Selling Cakes, Cookies And Pies You Need Liability Insurance

It matters not if you bake those chocolate chip cookies once a week for the community center and sell them to make extra money for your son’s little league uniform; if you are selling food products you need liability insurance.

Of course, no one once to think anyone could get sick from their delicious double Dutch chocolate, chocolate chip cookies, but the truth is, it may not be your baking process, it may be an ingredient you used in your cookies, and it is better to be safe than sorry.

Liability insurance policies cover both legal costs and any legal payouts for which the insured would be responsible if found legally liable. Intentional damage and contractual liabilities are typically not covered in these types of policies.

Does a small home-based baker or food processor selling to family, friends and at farmers markets or community fairs/flea markets need liability insurance. Absolutely!

Liability insurance is important for anyone who may be held legally liable for the injuries of others, especially business owners (that’s you). A product manufacturer may purchase product liability insurance to cover them if a product is faulty and causes damage to the purchasers or any other third party. Business owners may purchase liability insurance that covers them if an employee is injured during business operations, for example if you hire your cousin Bill to do the heavy lifting when delivering those amazing beautiful wedding cakes.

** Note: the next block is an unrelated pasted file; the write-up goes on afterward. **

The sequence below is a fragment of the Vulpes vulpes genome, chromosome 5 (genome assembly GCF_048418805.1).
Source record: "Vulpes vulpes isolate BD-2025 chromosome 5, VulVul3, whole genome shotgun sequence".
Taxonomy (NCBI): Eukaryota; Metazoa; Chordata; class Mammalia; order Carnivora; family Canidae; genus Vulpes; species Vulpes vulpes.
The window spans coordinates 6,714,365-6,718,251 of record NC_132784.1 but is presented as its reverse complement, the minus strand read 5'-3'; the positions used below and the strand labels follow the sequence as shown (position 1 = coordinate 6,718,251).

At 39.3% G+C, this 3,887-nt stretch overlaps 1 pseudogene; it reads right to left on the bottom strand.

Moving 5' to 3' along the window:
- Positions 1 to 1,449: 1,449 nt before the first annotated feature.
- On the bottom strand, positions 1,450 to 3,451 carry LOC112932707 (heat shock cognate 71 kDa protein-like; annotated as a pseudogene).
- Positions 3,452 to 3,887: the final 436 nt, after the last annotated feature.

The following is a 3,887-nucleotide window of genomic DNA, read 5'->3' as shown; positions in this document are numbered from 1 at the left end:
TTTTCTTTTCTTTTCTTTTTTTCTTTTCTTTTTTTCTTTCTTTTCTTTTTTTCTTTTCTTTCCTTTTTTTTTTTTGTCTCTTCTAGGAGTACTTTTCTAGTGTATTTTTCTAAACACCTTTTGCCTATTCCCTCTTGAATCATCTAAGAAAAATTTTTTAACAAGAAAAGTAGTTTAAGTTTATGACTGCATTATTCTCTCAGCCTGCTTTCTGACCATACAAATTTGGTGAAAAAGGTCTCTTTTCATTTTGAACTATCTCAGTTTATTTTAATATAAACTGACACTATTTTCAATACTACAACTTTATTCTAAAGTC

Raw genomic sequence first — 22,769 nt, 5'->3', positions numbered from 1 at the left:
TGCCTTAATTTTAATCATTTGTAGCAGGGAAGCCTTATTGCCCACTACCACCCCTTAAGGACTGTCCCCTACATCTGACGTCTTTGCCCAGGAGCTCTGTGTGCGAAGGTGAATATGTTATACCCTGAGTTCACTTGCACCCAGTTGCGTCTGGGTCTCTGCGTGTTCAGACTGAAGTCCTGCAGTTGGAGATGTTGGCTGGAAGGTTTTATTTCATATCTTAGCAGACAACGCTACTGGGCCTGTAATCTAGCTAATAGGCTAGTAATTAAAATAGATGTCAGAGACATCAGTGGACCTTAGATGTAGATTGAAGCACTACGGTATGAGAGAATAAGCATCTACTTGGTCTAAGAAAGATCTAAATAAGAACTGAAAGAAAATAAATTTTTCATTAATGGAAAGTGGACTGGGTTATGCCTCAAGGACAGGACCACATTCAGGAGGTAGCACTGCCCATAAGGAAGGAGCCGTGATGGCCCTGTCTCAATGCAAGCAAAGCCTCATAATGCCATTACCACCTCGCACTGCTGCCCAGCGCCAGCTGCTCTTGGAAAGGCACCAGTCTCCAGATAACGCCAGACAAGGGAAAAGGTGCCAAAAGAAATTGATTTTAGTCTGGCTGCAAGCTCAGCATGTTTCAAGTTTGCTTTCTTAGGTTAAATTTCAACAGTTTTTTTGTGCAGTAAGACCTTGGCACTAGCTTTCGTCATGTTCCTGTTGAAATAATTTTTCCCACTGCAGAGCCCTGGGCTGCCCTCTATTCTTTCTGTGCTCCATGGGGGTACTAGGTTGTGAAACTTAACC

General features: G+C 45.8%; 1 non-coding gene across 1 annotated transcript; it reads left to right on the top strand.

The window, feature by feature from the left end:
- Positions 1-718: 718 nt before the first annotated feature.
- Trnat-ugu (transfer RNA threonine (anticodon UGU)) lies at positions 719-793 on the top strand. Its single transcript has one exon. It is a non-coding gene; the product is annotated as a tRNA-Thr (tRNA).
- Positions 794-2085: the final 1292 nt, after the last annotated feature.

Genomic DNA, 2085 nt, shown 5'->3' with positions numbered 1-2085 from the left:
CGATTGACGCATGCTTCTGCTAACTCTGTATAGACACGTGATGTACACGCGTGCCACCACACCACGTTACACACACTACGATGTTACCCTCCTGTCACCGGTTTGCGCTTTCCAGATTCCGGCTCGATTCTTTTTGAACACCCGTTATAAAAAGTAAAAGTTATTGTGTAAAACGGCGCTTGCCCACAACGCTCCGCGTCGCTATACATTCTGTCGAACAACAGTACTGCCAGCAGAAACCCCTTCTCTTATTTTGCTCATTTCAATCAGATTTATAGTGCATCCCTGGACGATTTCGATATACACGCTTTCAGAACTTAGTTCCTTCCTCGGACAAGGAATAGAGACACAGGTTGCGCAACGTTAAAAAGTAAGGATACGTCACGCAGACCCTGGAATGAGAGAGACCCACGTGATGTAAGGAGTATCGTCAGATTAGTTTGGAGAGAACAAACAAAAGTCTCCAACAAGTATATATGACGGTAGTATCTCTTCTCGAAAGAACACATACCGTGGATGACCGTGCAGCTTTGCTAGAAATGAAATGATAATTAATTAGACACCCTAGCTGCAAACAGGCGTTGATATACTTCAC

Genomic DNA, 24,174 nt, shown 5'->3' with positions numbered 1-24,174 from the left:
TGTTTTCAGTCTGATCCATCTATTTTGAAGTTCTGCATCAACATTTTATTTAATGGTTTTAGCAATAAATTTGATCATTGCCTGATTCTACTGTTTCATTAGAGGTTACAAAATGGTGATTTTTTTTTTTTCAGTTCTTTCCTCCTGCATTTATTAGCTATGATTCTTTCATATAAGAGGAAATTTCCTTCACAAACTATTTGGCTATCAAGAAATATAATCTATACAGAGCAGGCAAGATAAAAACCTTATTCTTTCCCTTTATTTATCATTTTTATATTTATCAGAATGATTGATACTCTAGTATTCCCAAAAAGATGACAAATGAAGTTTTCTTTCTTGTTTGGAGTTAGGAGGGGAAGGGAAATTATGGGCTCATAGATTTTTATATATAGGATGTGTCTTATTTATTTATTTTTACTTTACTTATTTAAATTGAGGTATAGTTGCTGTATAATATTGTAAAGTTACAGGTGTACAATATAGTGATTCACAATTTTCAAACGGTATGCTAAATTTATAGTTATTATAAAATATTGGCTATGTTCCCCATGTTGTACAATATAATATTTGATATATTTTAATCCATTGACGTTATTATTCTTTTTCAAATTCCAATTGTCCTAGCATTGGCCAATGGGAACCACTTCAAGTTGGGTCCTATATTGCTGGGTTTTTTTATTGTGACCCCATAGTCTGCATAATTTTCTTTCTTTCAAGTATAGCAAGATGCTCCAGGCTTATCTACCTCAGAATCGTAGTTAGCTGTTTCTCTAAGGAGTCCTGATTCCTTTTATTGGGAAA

One type of insurance coverage that should be considered by all home-based bakers and food manufacturers/processors is “Food Product Liability” coverage. This type of coverage should provide coverage in the event the insured food product injures the person who consumes it. Most retail outlets or locations such as a Farmers Market require that food products have a $1 million to $2 million policy before you will be allowed selling your products. Additional coverage requirements may also be requested.

For example, a retail vendor does not have to allow you to sell your products in their establishment even if you do have the required insurance; plus providers of food product liability insurance may be reluctant to provide you with a policy quote because you are not selling a standard rate of food products. In this case, the provider may prefer to give an estimate which requires very specific information about your products and your business characteristics.

Don’t be surprised if a company requires you to complete an application and submit the businesses’ production, distribution and marketing plans, all of which may be null and void if you are a new home-based baker with no clue of what type of business or how much business you will be doing. The bottom line is product and business liability insurance is essential if you are going to operate a legitimate business in America.

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